Sunday, December 18, 2011
Winter Comes to Quincy
I step outside today, it’s late morning, the sun is shining brightly, and my breath immediately forms a steamy veil that covers my face. It’s shockingly cold. Impossibly cold. Not really, of course, since it’s December and the thermometer reads a seasonable 28 degrees. But it feels like another world to me, after a month of forties and occasional fifties.
But it’s not only me. The leaves of the rhododendron bush lose their greeny soul to a deep, sub-freezing night and droop. Warmer temperatures will bring them back; colder nights will cause them to pull all the moisture in their cells inward to try to preserve it from freezing.
Cold nights mean big days at the bird feeder too. After putting the feeder away for the summer we’re back to buying bird feed again, black-shelled sunflower seeds, which so far have drawn a busy tribe of little brown sparrows. One of them has a patch of red on the back of his head, but he flocks with the others. A couple of tufted titmouse too today, gray and crested and swooping in to take their chances with the others. Underneath, the squirrels are busy and multiple.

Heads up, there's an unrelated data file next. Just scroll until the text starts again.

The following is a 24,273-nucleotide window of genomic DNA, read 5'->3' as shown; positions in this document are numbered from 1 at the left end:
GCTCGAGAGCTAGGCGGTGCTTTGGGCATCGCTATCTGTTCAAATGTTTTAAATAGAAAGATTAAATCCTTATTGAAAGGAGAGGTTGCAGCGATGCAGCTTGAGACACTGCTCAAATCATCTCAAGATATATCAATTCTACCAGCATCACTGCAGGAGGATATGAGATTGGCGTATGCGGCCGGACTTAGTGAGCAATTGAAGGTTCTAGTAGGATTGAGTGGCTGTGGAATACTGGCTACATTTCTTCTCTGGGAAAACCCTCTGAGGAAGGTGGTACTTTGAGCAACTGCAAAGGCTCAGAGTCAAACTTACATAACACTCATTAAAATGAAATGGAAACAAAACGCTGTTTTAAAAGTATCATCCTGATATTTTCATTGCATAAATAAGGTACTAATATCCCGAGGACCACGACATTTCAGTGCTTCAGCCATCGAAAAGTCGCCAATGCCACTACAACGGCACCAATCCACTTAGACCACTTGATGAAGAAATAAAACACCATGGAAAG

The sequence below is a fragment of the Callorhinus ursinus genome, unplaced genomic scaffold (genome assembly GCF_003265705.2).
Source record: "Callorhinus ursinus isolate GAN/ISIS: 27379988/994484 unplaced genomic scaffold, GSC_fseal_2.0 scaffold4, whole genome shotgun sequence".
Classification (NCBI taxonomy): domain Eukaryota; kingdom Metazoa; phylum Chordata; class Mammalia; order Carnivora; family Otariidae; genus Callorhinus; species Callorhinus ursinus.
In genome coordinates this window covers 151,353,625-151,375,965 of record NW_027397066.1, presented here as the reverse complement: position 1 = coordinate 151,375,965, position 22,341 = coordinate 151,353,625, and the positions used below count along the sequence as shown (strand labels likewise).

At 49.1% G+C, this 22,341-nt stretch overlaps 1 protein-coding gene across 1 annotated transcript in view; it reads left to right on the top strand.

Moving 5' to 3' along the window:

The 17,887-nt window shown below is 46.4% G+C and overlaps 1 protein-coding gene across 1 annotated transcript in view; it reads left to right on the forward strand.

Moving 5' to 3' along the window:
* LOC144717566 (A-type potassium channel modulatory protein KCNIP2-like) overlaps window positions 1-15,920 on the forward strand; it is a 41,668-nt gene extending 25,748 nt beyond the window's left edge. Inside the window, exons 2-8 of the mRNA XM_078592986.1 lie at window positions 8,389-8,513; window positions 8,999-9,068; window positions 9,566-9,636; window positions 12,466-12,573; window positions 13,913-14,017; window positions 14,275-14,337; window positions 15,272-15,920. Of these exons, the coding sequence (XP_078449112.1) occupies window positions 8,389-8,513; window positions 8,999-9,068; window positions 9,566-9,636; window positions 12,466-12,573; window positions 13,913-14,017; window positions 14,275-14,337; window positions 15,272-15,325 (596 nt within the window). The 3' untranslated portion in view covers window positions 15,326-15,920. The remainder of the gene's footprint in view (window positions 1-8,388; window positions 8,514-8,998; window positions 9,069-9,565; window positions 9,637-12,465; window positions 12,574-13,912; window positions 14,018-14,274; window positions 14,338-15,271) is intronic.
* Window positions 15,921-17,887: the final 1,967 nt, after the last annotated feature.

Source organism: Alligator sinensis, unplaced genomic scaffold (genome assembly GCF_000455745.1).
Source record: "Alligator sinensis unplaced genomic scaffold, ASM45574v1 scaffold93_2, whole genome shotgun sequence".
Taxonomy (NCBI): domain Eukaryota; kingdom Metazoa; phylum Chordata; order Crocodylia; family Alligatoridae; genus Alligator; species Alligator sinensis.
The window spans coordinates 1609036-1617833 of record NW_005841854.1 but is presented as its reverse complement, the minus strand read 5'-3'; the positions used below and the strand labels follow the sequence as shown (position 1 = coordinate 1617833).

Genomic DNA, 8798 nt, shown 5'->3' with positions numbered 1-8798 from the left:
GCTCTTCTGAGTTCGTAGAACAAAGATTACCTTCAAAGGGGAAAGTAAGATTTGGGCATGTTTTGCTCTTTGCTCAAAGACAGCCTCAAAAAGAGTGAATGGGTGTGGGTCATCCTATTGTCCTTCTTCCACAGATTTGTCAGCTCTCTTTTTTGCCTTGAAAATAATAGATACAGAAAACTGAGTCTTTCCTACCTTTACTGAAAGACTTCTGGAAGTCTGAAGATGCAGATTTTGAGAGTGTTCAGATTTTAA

To combat squirrels climbing up the feeder this year, we’ve come up with a mixture of oil and hot pepper which we brush on to the metal baffle and the curve of the pole right above it. Some squirrels fly – no other word for it – right over the baffle, brace their back feet on the pole, lean over to the feeding ring and suck the seed out of the feeding tube. Their oversized presence on the feeding ring scares away the birds, leaving us with the prospect of watching fat squirrels feed instead of happy, chirpy birds. So far an application of cayenne, chili pepper and sunflower oil seems to chase them away for a couple of weeks before wearing off.
So the winter routine begins.
But if the nights aren’t achingly cold and the wind’s not searing my lungs, I like to walk in them. Here’s a poem about early winter nights.
Anybody know where this world is going?
On a chilly, brilliant winter night,
Chinese spices smarten up the air
The city bus hums nostalgically into my sight
Ten, twelve faces frozen in the light,
The very same ones every night
A rumble from behind, a second sighting
– a two-bus astronomical transit! –
Passing like ships in the night
Catty-corner, a calligraphed tree imprints its shadow
On the speechless pavement, while from on high
Jupiter’s celestial eye casts an unwavering gaze
On the first night of the first month of winter…
Only one hundred more such tales to follow
Everything changes the same